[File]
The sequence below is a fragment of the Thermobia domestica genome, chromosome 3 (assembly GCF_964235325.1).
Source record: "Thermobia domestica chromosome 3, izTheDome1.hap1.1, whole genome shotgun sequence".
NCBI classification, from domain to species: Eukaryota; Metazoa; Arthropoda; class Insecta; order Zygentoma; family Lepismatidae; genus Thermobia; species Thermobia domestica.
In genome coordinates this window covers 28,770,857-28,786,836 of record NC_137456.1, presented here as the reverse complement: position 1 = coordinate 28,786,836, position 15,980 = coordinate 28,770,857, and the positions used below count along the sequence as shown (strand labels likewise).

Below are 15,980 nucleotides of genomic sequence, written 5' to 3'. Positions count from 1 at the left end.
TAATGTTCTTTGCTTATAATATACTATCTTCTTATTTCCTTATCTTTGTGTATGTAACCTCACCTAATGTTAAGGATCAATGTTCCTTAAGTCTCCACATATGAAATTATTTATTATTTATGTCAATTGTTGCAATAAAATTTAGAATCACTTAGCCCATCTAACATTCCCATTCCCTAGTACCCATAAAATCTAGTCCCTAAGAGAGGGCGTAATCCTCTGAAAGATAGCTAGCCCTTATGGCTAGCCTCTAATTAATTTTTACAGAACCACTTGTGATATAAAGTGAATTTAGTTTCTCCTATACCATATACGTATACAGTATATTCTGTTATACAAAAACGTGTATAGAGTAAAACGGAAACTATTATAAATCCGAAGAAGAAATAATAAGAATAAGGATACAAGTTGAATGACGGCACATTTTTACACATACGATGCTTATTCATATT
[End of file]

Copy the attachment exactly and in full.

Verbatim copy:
The sequence below is a fragment of the Thermobia domestica genome, chromosome 3 (assembly GCF_964235325.1).
Source record: "Thermobia domestica chromosome 3, izTheDome1.hap1.1, whole genome shotgun sequence".
NCBI classification, from domain to species: Eukaryota; Metazoa; Arthropoda; class Insecta; order Zygentoma; family Lepismatidae; genus Thermobia; species Thermobia domestica.
In genome coordinates this window covers 28,770,857-28,786,836 of record NC_137456.1, presented here as the reverse complement: position 1 = coordinate 28,786,836, position 15,980 = coordinate 28,770,857, and the positions used below count along the sequence as shown (strand labels likewise).

Below are 15,980 nucleotides of genomic sequence, written 5' to 3'. Positions count from 1 at the left end.
TAATGTTCTTTGCTTATAATATACTATCTTCTTATTTCCTTATCTTTGTGTATGTAACCTCACCTAATGTTAAGGATCAATGTTCCTTAAGTCTCCACATATGAAATTATTTATTATTTATGTCAATTGTTGCAATAAAATTTAGAATCACTTAGCCCATCTAACATTCCCATTCCCTAGTACCCATAAAATCTAGTCCCTAAGAGAGGGCGTAATCCTCTGAAAGATAGCTAGCCCTTATGGCTAGCCTCTAATTAATTTTTACAGAACCACTTGTGATATAAAGTGAATTTAGTTTCTCCTATACCATATACGTATACAGTATATTCTGTTATACAAAAACGTGTATAGAGTAAAACGGAAACTATTATAAATCCGAAGAAGAAATAATAAGAATAAGGATACAAGTTGAATGACGGCACATTTTTACACATACGATGCTTATTCATATT